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January 12, 2006

Pillow List - 2006

Admittedly, I've never been a big proponent of list-making - a process that seems, at best, an impossible reduction of film experience into finite, arbitrary parameters, and at worst, a misused tool for lazy advocacy (or criticism) of a film's merit. Still, I'll admit to being drawn to the idea of a Sei Shônagon-styled pillow book as a means of capturing passing thoughts that would otherwise be lost. So rather than attempting to compile a list of canonical films to chronicle one cinephile's journey, I'm instead listing a hundred films in response to a YMDb reader comment that, like a pillow book entry, describes a temporal point of convergence - the films that are meaningful to me at this juncture - each a memory, a mnemonic, a biography, a resonance ...to be taken with a grain of salt.

In alphabetical order, limited to one film per filmmaker:


001. After Life (Hirokazu Kore-eda, 1998)
002. All About Eve (Joseph L. Mankiewicz, 1950)
003. Ankur (Shyam Benegal, 1974)
004. Au hasard Balthazar (Robert Bresson, 1966)
005. The Awful Truth (Leo McCarey, 1937)
006. Berlin Alexanderplatz (Rainer Werner Fassbinder, 1980)
007. The Blue Angel (Josef von Sternberg, 1930)
008. Bonjour Tristesse (Otto Preminger, 1958)
009. Bringing Up Baby (Howard Hawks, 1938)
010. The Burmese Harp (Kon Ichikawa, 1956)

011. La Ceremonie (Claude Chabrol, 1995)
012. Charade (Stanley Donen, 1963)
013. Charulata (Satyajit Ray, 1964)
014. City Lights (Charles Chaplin, 1931)
015. City of Sadness (Hou Hsiao-hsien, 1989)
016. Contempt (Jean-Luc Godard, 1963)
017. Close-up (Abbas Kiarostami, 1990)
018. The Cloud-Capped Star (Ritwik Ghatak, 1960)
019. Code Inconnu (Michael Haneke, 2000)
020. Un Coeur en hiver (Claude Sautet, 1992)

021. Cries and Whispers (Ingmar Bergman, 1972)
022. The Day the Sun Turned Cold (Yim Ho, 1994)
023. Days of Being Wild (Wong Kar-wai, 1991)
024. Death by Hanging (Nagisa Oshima, 1968)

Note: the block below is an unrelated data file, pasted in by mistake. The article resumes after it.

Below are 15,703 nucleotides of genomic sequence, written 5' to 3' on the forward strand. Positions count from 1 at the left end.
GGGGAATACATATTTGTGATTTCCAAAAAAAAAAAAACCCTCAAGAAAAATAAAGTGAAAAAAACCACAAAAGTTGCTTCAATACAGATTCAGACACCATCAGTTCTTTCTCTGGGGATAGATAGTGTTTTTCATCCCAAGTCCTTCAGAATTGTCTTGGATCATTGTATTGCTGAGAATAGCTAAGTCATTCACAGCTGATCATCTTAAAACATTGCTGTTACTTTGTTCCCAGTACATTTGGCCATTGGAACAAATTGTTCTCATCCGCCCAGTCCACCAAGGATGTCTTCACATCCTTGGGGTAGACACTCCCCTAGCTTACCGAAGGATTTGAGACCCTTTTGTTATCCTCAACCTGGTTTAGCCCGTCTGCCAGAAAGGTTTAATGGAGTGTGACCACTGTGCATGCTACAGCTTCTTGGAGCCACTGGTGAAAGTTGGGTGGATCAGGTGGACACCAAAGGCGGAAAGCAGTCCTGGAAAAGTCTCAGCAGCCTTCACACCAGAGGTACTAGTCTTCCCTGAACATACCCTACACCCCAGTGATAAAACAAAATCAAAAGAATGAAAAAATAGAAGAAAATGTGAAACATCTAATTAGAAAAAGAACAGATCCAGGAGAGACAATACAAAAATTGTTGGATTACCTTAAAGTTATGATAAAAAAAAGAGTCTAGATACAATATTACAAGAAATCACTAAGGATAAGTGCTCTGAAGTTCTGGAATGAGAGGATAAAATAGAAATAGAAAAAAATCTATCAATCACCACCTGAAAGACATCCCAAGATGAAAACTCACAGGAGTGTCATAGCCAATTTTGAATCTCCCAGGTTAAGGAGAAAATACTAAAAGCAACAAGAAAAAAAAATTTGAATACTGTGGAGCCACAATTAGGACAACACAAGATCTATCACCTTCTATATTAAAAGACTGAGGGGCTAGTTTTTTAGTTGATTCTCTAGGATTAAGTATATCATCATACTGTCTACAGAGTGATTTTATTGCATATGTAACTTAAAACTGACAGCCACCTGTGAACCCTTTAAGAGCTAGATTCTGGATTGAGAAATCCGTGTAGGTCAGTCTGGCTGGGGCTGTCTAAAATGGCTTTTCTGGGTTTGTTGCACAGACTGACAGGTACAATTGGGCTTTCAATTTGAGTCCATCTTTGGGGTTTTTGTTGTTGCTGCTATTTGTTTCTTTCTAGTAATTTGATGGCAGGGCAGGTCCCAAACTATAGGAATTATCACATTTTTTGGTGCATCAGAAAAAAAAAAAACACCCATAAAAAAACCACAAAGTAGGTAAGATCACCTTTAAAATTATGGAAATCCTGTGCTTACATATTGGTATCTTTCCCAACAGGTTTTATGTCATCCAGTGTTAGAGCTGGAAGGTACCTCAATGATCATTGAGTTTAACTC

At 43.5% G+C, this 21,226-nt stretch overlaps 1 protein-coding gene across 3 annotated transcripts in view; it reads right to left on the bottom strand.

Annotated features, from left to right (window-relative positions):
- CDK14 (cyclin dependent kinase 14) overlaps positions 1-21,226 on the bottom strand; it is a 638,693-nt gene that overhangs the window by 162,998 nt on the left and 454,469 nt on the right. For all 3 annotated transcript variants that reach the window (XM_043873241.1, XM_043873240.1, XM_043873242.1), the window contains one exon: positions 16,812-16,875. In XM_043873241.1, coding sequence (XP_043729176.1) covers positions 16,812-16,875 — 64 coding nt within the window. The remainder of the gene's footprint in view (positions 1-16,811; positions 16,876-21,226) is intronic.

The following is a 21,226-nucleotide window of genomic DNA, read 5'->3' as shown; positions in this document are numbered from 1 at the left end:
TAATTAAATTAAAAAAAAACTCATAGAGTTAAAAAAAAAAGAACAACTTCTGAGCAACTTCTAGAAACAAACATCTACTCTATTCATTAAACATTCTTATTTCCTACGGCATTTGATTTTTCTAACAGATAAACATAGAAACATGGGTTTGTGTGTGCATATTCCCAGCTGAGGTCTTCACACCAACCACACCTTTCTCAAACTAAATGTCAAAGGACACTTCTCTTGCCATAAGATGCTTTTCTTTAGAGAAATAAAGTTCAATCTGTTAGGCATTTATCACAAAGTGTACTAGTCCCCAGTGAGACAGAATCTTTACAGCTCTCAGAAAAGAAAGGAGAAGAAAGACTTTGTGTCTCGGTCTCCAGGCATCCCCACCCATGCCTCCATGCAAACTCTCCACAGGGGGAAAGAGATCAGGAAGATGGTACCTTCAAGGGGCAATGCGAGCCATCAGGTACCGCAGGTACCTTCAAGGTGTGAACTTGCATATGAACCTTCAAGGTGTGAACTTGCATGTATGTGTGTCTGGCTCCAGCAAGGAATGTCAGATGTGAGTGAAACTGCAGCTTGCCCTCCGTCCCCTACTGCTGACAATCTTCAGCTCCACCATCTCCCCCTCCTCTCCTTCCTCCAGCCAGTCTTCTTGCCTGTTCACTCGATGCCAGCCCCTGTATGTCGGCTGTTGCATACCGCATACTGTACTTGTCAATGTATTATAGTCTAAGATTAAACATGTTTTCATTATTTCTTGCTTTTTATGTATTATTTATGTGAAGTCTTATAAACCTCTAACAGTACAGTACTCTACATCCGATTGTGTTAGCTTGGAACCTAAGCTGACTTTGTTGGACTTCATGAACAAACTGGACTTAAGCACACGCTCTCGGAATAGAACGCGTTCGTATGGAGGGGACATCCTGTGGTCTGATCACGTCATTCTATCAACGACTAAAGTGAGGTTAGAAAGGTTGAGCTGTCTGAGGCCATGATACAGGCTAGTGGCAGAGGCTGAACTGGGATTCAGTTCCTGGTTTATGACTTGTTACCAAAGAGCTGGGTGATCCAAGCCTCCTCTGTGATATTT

025. Decalogue (Krzysztof Kieslowski, 1989)
026. Double Indemnity (Billy Wilder, 1944)
027. The Dying Swan (Yevgeni Bauer, 1916)
028. L'Eclisse (Michelangelo Antonioni, 1962)
029. Eldorado (Marcel L'Herbier, 1921)
030. Europa 51 (Roberto Rossellini, 1952)

031. The Face of Another (Hiroshi Teshigahara, 1966)
032. The Fire Within (Louis Malle, 1963)
033. Floating Clouds (Mikio Naruse, 1955)
034. The Girl with the Hatbox (Boris Barnet, 1927)
035. The Green Room (François Truffaut, 1978)
036. Goodbye Again (Anatole Litvak, 1961)
037. Hannah and Her Sisters (Woody Allen, 1986)
038. How I Got into an Argument (My Sex Life...) (Arnaud Desplechin, 1996)
039. Humanity and Paper Balloons (Sadao Yamanaka, 1937)
040. The Hunt (Erik Lochen, 1959)

041. The Hypothesis of the Stolen Painting (Raoul Ruiz, 1978)
042. I Can't Sleep (Claire Denis, 1994)
043. Images of the World and the Inscription of War (Harun Farocki, 1989)
044. India Song (Marguerite Duras, 1975)
045. Irma Vep (Olivier Assayas, 1996)
046. The Insect Woman (Shohei Imamura, 1963)
047. It Happened One Night (Frank Capra, 1934)
048. Je t'aime, je t'aime (Alain Resnais, 1968)
049. Johnny Guitar (Nicholas Ray, 1954)
050. Kaïrat (Darezhan Omirbaev, 1992)

051. Khandhar (Mrinal Sen, 1988)
052. Life of Oharu (Kenji Mizoguchi, 1952)
053. Lolita (Stanley Kubrick, 1962)
054. Love Streams (John Cassavetes, 1984)
055. Lovers of the Arctic Circle (Julio Medem, 1998)
056. Made in Hong Kong (Fruit Chan, 1997)
057. The Match Factory Girl (Aki Kaurismäki, 1989)
058. Midnight Lace (David Miller, 1960)
059. Monsieur Hire (Patrice Leconte, 1989)
060. Mother Joan of the Angels (Jerzy Kawalerowicz, 1961)

061. Naked Island (Kaneto Shindo, 1962)
062. News from Home (Chantal Akerman, 1977)
063. Nights of Cabiria (Federico Fellini, 1957)
064. Ordet (Carl Theodor Dreyer, 1955)
065. Ornamental Hairpin (Hiroshi Shimizu, 1941)
066. The Palm Beach Story (Preston Sturges, 1942)
067. Paris, Texas (Wim Wenders, 1984)
068. A Patch of Blue (Guy Green, 1965)
069. Platform (Jia Zhang-ke, 2000)
070. Playtime (Jacques Tati, 1967)

071. Le Pont du Nord (Jacques Rivette, 1982)
072. La Promesse (Jean-Pierre and Luc Dardenne, 1996)
073. The Railroad Man (Pietro Germi, 1956)
074. Ran (Akira Kurosawa, 1985)
075. [Safe] (Todd Haynes, 1995)
076. Sans soleil (Chris Marker, 1983)
077. Sátántangó (Béla Tarr, 1994)
078. The Second Circle (Aleksandr Sokurov, 1990)
079. Seconds (John Frankenheimer, 1966)
080. Shadows of Forgotten Ancestors (Sergei Paradjanov, 1964)

081. Sherlock Jr. (Buster Keaton, 1924)